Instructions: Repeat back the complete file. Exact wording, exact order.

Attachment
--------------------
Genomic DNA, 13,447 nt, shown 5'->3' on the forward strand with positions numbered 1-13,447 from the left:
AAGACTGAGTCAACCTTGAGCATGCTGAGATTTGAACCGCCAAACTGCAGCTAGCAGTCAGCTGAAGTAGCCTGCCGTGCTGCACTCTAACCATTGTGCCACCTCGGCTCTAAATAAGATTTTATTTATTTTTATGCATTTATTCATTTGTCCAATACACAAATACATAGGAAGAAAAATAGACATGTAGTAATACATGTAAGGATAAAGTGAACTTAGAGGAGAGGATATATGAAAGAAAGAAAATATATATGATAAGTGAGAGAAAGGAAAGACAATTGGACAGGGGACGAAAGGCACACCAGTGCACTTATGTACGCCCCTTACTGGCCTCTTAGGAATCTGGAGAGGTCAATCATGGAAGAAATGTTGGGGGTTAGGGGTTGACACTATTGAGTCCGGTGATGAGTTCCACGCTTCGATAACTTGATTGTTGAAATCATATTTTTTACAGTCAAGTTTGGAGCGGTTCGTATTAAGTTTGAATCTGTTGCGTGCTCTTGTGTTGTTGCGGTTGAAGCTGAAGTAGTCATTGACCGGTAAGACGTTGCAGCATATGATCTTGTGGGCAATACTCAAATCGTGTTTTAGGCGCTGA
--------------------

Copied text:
Genomic DNA, 13,447 nt, shown 5'->3' on the forward strand with positions numbered 1-13,447 from the left:
AAGACTGAGTCAACCTTGAGCATGCTGAGATTTGAACCGCCAAACTGCAGCTAGCAGTCAGCTGAAGTAGCCTGCCGTGCTGCACTCTAACCATTGTGCCACCTCGGCTCTAAATAAGATTTTATTTATTTTTATGCATTTATTCATTTGTCCAATACACAAATACATAGGAAGAAAAATAGACATGTAGTAATACATGTAAGGATAAAGTGAACTTAGAGGAGAGGATATATGAAAGAAAGAAAATATATATGATAAGTGAGAGAAAGGAAAGACAATTGGACAGGGGACGAAAGGCACACCAGTGCACTTATGTACGCCCCTTACTGGCCTCTTAGGAATCTGGAGAGGTCAATCATGGAAGAAATGTTGGGGGTTAGGGGTTGACACTATTGAGTCCGGTGATGAGTTCCACGCTTCGATAACTTGATTGTTGAAATCATATTTTTTACAGTCAAGTTTGGAGCGGTTCGTATTAAGTTTGAATCTGTTGCGTGCTCTTGTGTTGTTGCGGTTGAAGCTGAAGTAGTCATTGACCGGTAAGACGTTGCAGCATATGATCTTGTGGGCAATACTCAAATCGTGTTTTAGGCGCTGA